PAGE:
I'm getting ready to make a new desk for my office and have ran into a bit
of a quandary. It's going to be made in sections so as to be able to get it
in and out of the room. The main question I have is how would one fasten the
leg panels to the top? I don't want to screw from the top down, but the leg
panels need to be removable. And l brackets would be seen, and I'd rather
not have that. But so far, that's my only way out. I'd really appreciate it
if I had a couple other suggestions. The leg panels are going to be on the
order of this desk from Staples.
Just attaching the legs to the desk top. The desk itself is entirely
different. Thanks for any suggestions. BTW, I'm going to post a picture of
the desk in ABPW in case anyone is afraid to click the link.
If the link doesn't work, do search for knockdown or kd hardware
Those things are put together with knock down or RTA (ready to assemble)
hardware. Just use what they use.
Yea I was thinking about pocket hole screws. They would be a lot less
visible than brackets. I had also tossed the idea of the knock down hardware
as Duke proposed, but I put together an el cheapo shelf with them. Maybe
cause it was an el cheapo shelf, but I didn't like the way it had wobble in
it. I'll do some more checking. Thanks everybody.
FWIW, I have a store-bought wooden desk that has stood up fine through a
half a dozen moves and is showing no sag or wobble after 25 years of use.
I just pulled the drawers and examined the construction. Turns out that
each pedestal has two pieces of steel angle securing the pedestal to the
top, with the angle placed _inside_ the pedestal where it's not visible.
If you have a pedestal with drawers on each side this would seem to be a
very satisfactory solution. If it needs to be taken down regularly I'd put
some threaded inserts in the wood rather than using wood screws--mine has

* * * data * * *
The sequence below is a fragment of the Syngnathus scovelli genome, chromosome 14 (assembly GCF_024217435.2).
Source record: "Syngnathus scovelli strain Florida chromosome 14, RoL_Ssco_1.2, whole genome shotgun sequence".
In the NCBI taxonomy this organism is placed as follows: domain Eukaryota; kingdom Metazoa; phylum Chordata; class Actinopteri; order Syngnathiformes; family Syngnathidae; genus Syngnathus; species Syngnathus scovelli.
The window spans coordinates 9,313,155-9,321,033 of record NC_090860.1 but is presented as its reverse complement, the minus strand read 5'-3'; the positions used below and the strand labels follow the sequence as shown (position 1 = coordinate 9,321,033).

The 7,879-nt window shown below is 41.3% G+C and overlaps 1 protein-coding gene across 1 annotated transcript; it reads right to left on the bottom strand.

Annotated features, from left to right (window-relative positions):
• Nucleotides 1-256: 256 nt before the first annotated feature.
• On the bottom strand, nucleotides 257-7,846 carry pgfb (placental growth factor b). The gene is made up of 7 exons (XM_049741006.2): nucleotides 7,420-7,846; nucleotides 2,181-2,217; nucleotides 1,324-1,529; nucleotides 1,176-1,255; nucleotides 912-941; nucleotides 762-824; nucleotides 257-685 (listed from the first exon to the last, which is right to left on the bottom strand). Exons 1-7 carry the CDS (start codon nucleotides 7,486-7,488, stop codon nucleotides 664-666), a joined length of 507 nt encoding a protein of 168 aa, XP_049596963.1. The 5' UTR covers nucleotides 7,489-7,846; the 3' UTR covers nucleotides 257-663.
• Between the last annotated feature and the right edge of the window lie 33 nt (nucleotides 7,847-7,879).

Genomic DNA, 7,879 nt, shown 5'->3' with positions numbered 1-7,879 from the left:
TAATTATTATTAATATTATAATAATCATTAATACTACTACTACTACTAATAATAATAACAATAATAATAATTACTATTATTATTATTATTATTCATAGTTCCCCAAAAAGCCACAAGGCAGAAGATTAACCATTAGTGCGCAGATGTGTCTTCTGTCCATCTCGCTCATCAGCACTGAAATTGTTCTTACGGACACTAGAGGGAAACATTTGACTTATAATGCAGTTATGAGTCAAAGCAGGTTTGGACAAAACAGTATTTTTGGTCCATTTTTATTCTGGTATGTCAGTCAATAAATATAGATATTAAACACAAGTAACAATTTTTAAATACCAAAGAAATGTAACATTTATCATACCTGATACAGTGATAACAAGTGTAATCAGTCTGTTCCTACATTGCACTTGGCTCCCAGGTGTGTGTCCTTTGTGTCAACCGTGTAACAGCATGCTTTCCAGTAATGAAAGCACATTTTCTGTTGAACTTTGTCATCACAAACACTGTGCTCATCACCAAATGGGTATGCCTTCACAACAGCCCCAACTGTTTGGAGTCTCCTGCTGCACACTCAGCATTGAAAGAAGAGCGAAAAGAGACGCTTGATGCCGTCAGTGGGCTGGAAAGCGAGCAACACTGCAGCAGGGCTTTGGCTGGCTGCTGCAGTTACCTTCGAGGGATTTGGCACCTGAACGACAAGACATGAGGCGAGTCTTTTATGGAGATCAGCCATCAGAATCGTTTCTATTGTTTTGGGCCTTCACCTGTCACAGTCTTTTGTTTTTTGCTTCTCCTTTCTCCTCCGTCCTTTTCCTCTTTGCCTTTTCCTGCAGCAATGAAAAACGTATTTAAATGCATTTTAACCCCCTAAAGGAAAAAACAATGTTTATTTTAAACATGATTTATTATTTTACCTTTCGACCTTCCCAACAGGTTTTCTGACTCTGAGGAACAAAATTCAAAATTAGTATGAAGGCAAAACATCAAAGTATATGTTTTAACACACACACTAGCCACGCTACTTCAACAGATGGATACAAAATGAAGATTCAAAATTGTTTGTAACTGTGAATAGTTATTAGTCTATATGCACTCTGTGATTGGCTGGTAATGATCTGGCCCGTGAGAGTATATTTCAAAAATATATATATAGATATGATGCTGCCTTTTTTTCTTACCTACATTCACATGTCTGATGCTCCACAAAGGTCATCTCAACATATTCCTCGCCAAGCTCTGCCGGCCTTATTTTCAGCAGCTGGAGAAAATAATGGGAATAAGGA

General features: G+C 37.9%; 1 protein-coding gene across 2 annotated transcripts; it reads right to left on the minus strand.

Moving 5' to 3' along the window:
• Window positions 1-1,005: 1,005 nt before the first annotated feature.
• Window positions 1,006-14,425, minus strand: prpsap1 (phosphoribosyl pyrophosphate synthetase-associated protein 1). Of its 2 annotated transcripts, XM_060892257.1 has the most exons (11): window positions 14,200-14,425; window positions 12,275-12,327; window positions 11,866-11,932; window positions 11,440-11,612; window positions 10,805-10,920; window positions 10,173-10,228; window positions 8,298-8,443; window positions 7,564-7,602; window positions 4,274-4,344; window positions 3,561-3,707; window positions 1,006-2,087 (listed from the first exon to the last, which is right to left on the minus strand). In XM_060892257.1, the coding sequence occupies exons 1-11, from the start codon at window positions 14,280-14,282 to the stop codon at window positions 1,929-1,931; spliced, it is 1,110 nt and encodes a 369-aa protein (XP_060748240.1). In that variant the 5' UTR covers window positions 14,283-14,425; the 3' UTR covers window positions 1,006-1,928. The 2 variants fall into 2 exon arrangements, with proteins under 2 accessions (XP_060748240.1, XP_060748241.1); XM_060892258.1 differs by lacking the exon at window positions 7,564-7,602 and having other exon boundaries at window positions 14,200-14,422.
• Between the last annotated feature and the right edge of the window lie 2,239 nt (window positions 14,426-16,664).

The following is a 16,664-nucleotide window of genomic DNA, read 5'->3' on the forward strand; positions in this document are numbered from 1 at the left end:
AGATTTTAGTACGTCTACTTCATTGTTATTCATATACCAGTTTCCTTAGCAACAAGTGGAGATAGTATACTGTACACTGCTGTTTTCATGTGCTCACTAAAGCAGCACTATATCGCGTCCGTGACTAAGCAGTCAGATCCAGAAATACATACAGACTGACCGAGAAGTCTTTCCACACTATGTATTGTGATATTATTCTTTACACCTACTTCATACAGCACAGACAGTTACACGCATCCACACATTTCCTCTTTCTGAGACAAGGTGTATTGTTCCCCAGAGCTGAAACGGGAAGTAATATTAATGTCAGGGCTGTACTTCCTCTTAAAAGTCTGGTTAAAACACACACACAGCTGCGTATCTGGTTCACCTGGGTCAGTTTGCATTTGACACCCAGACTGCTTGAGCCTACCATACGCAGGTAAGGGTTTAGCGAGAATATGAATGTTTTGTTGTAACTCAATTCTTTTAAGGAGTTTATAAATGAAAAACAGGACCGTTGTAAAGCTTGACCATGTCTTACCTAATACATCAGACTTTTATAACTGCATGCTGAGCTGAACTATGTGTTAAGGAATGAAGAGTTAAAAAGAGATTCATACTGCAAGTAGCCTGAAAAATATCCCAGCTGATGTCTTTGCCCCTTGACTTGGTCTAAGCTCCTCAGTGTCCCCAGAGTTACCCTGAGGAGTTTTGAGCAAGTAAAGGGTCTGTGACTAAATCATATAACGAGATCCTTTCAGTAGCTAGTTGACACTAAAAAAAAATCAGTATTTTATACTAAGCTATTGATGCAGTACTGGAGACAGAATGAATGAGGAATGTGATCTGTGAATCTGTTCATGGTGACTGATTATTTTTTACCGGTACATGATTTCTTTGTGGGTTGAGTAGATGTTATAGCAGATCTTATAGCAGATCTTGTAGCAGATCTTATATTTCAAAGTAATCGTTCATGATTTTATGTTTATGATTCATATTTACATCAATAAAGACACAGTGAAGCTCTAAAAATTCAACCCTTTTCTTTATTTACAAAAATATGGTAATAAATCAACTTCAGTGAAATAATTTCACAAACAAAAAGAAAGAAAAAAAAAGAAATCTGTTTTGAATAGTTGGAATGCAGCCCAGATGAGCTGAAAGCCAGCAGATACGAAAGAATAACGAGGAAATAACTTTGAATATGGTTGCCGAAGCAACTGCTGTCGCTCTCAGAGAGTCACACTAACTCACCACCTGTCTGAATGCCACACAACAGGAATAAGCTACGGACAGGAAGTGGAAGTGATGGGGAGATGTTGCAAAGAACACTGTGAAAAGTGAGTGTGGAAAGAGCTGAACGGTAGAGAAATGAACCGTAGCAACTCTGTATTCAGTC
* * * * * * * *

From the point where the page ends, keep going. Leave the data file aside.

never been apart.
"> FWIW, I have a store-bought wooden desk that has stood up fine through a
Well I wasn't planning on having pedestals, just going to be flat panels. I
guess I could always mortise the angles in. That might not show too bad. I'm
still in the planning stage on the whole thing, so I'm still checking my
options. And no, it's not going to be taken apart on a regular basis. One I
get it in the room, it's going to stay. I don't think they'll let me bring
it to the funeral home, cause that's the next place I'm moving to! Thanks
This might not be the way you want it, but I'm currently sitting by an
oak desk that is from sometime in the latter half of the 19th century.
Three parts; on my right is a set of drawers, hidden behind a door, on
the left is a "cabinet", the desk itself has three drawers; one in the
center and one over wash side. Basically the two sidepieces have a hole
in the center (almost as large as the sides, minus 5 cm or so), and
the top has matching boards attached.
All fits nicely together, and each piece is manageable by itself. For
all I know it was more or less standard office furniture (it was used by
a prison chaplain in his office before it started wandering down the
 I can't recall the details, and would need to empty out -- and
clean! -- the desk to be able to lift it up and check. I *think* it was
"octagonal" holes in the top, and four boards matching the "corners" on
the top. ASCII art time:
/ \ / / \ \
/ \ / / \ \
\ / \ \ / /
\_______/ \ \ / /
Making mental lists of laws broken is an enjoyable pastime, but I
Thanks Par. I think I catch what your getting at, but I'm trying not to have
anything but just a flat piece for the supports. I'll try the art thing.
The I's are just 3/4 flat panels. I don't have a whole lot of room where
this is going to put cabinets/drawers, They're going to be on the opposite
wall. But I do appreciate the help!
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